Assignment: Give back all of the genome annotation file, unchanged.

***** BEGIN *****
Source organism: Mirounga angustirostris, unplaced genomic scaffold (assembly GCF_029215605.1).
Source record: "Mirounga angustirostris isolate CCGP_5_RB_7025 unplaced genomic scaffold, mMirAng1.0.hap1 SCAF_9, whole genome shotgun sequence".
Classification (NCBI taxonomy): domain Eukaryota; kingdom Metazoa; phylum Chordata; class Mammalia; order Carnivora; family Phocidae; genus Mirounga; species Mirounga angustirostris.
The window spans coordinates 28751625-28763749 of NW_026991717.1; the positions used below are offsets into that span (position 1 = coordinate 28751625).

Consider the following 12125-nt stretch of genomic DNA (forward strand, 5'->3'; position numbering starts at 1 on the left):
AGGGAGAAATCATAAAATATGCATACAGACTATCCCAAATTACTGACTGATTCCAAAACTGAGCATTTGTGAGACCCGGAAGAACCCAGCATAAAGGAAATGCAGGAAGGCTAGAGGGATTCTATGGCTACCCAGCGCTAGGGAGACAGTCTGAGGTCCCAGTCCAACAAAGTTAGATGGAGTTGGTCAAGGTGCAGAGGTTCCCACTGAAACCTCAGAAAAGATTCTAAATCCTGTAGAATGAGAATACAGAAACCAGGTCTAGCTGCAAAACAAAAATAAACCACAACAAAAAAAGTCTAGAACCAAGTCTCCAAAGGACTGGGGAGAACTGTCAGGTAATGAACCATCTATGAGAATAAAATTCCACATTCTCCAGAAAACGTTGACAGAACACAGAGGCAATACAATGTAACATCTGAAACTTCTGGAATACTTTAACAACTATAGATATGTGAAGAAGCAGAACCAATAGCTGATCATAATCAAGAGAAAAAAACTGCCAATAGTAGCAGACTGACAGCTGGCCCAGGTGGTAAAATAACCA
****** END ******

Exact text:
Source organism: Mirounga angustirostris, unplaced genomic scaffold (assembly GCF_029215605.1).
Source record: "Mirounga angustirostris isolate CCGP_5_RB_7025 unplaced genomic scaffold, mMirAng1.0.hap1 SCAF_9, whole genome shotgun sequence".
Classification (NCBI taxonomy): domain Eukaryota; kingdom Metazoa; phylum Chordata; class Mammalia; order Carnivora; family Phocidae; genus Mirounga; species Mirounga angustirostris.
The window spans coordinates 28751625-28763749 of NW_026991717.1; the positions used below are offsets into that span (position 1 = coordinate 28751625).

Consider the following 12125-nt stretch of genomic DNA (forward strand, 5'->3'; position numbering starts at 1 on the left):
AGGGAGAAATCATAAAATATGCATACAGACTATCCCAAATTACTGACTGATTCCAAAACTGAGCATTTGTGAGACCCGGAAGAACCCAGCATAAAGGAAATGCAGGAAGGCTAGAGGGATTCTATGGCTACCCAGCGCTAGGGAGACAGTCTGAGGTCCCAGTCCAACAAAGTTAGATGGAGTTGGTCAAGGTGCAGAGGTTCCCACTGAAACCTCAGAAAAGATTCTAAATCCTGTAGAATGAGAATACAGAAACCAGGTCTAGCTGCAAAACAAAAATAAACCACAACAAAAAAAGTCTAGAACCAAGTCTCCAAAGGACTGGGGAGAACTGTCAGGTAATGAACCATCTATGAGAATAAAATTCCACATTCTCCAGAAAACGTTGACAGAACACAGAGGCAATACAATGTAACATCTGAAACTTCTGGAATACTTTAACAACTATAGATATGTGAAGAAGCAGAACCAATAGCTGATCATAATCAAGAGAAAAAAACTGCCAATAGTAGCAGACTGACAGCTGGCCCAGGTGGTAAAATAACCA